Mathematics Stack Exchange is a question and answer site for people studying math at any level and professionals in related fields. It's 100% free, no registration required.

Sign up
Here's how it works:
  1. Anybody can ask a question
  2. Anybody can answer
  3. The best answers are voted up and rise to the top

Concerning this question of mine which involves telescoping in the solution, I was wondering if it is possible to express




as infinite telescoping products.

Is it possible?



The infinite product $$\ln(x)=(x-1)\prod_{k=1}^{\infty}\frac{2}{x^{2^{-k}}+1}$$

given bellow by @Zarrax, was first published by Ludwig von Seidel. See Theorem 4 in "The Logarithmic Constant: log(2)" by Xavier Gourdon and Pascal Sebah.

share|cite|improve this question
I just found an infinite product for $e^x$ due to Jonathan Sondow and Jesús Guillera $$\displaystyle e^x=\prod_{n=1}^{\infty}\left( \prod_{k=0}^{n}(kx+1)^{(-1)^{k+1}\binom{n}{k}}\right)$$ – Neves Dec 31 '10 at 12:17
up vote 6 down vote accepted

Let $A_n(x) = n(x^{1 \over n} - 1)$. Then if $B_n$ denotes $A_{2^{n}}$, then $B_n(x) = 2^n(x^{1 \over 2^n} - 1)$, and $\lim_{n \rightarrow \infty} B_n(x)$ equals $\ln(x)$ because $B_n(x)$ is a subsequence of $A_n(x)$. Note that $${B_n(x) \over B_{n-1}(x)} = {2^n(x^{1 \over 2^n} - 1) \over 2^{n-1}(x^{1 \over 2^{n-1}} - 1)}$$ $$= {2 (x^{1 \over 2^n} - 1) \over (x^{1 \over 2^n} - 1)(x^{1 \over 2^n} + 1)}$$ $$= {2 \over x^{1 \over 2^n} + 1}$$ So $B_n$ can be written as a finite telescoping product $$B_n = (x- 1)\prod_{i = 1}^{n} {2 \over x^{1 \over 2^i} + 1}$$ So taking the limits as $n$ goes to $\infty$ one has $$\ln(x) = (x-1)\prod_{i = 1}^{\infty} {2 \over x^{1 \over 2^i} + 1}$$ So at least a subsequence of the partial products gives a telescoping product.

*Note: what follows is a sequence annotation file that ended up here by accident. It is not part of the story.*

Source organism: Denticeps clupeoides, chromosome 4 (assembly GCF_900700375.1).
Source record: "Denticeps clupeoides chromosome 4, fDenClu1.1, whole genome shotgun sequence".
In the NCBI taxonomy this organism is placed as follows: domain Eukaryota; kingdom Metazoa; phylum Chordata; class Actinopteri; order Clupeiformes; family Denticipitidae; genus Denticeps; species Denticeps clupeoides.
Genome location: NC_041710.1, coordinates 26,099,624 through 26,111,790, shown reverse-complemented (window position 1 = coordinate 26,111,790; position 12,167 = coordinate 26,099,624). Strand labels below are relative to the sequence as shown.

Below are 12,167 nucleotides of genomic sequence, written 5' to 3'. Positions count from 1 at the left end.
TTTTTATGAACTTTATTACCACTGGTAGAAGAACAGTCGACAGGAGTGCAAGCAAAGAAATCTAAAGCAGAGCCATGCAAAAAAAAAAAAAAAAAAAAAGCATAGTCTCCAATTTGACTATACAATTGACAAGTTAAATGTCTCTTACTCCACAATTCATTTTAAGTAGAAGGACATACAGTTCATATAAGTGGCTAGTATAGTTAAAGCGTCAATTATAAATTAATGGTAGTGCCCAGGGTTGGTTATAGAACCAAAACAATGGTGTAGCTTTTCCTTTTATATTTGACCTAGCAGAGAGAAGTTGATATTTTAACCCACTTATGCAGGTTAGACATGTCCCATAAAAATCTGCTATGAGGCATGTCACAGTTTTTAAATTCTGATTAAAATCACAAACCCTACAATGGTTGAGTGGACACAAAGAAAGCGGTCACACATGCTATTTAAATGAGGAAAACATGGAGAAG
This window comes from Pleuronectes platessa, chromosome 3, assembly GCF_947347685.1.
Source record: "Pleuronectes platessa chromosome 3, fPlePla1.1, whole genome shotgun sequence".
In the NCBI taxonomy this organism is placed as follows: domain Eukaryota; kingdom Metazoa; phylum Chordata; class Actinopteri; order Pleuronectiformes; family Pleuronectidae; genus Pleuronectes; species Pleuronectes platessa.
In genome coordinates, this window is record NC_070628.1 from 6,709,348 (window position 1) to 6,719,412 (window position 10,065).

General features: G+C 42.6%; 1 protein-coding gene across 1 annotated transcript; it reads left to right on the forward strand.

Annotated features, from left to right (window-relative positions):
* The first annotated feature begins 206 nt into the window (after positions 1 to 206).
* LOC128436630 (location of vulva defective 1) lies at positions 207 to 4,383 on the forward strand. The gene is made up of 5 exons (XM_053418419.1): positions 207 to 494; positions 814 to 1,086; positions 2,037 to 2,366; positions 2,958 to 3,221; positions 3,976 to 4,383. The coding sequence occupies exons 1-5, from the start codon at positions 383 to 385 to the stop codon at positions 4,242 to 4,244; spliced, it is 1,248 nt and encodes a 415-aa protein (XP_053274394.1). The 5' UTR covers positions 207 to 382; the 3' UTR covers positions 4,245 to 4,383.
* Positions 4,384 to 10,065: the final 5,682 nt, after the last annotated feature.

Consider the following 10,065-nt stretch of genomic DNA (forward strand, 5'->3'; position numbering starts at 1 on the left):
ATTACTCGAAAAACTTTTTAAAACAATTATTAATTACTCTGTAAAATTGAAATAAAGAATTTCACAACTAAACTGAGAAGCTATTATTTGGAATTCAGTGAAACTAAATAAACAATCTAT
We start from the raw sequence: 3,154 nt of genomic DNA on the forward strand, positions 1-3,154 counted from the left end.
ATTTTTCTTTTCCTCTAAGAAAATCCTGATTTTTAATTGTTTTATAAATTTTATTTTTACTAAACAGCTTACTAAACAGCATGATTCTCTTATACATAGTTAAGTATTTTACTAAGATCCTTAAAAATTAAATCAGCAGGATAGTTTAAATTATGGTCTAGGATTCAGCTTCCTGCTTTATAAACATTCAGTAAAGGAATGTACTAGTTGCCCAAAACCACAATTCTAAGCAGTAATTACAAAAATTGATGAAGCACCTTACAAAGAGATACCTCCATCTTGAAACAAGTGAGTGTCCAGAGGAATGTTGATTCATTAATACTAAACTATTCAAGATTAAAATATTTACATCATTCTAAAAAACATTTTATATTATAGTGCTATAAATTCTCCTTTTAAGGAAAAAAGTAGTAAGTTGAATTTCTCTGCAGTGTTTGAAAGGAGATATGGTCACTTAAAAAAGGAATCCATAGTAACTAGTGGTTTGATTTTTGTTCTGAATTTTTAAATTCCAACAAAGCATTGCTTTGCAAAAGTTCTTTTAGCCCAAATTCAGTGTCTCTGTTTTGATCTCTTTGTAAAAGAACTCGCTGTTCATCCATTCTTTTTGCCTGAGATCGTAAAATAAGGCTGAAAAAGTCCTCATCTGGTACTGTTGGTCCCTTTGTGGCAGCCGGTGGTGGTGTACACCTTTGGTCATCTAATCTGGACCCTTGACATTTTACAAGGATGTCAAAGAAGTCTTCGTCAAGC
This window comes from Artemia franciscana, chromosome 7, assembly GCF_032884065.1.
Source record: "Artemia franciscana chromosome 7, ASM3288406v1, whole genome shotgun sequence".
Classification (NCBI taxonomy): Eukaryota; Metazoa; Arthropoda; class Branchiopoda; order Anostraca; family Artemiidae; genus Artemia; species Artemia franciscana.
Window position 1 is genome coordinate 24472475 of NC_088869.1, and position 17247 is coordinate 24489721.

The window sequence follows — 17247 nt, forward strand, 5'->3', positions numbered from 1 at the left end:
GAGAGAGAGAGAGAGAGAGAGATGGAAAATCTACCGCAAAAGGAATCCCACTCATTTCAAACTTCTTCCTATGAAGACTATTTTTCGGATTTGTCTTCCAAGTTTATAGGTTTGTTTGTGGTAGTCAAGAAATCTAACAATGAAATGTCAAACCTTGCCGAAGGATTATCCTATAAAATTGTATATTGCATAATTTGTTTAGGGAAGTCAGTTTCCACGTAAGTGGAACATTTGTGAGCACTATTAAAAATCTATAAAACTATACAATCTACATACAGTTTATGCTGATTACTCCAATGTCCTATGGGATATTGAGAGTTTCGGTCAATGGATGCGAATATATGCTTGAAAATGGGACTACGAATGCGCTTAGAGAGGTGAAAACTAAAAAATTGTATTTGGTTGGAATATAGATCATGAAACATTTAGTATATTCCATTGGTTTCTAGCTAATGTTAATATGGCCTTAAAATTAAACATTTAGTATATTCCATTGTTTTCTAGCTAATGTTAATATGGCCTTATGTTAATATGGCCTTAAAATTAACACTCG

share|cite|improve this answer
This is great! Any $a^i$ will work as long $a>1$. – Pedro Tamaroff Apr 5 '12 at 18:52

This is a comment on generalities(therefore just community wiki).

For infinite products of expressions of the form $(1 + \mathrm{something})$, it is often more productive to take the logarithm and convert it into an infinite sum.

There is a little bit of an issue of convergence here. If one of the expressions is $0$, then there would be trouble, etc.. A precise handling of such stuff can be found in the book of Ahlfors on Complex Analysis.

share|cite|improve this answer

Well, we could produce a very contrived example for $e^x$ by defining $S_m(x) = \sum_{k=0}^m x^k/k! $ and let $$ P_N(x) = \prod_{k=0}^N \frac{S_{k+1}(x)}{S_k(x)} = S_{N+1}(x).$$

And so $\lim_{N \rightarrow \infty} P_N(x) = e^x .$

More concretely, $e^x$ cannot be represented as an infinite product, such as we can do for $\sin x$ for example, because any zeros of the factors would also be zeros of $e^x$ but $e^x$ is positive for all $x \in \mathbb{R}.$

EDIT: Here's a slightly less contrived product formula for $e^x .$


$$ P_n(x) = \prod_{k=1}^n \left( 1+ \frac{x}{n} \right)^{n/k(k+1)} $$

then $e^x = \lim_{n \rightarrow \infty} P_n(x),$ although there's no telescoping going on here.

share|cite|improve this answer

Your Answer


By posting your answer, you agree to the privacy policy and terms of service.

Not the answer you're looking for? Browse other questions tagged or ask your own question.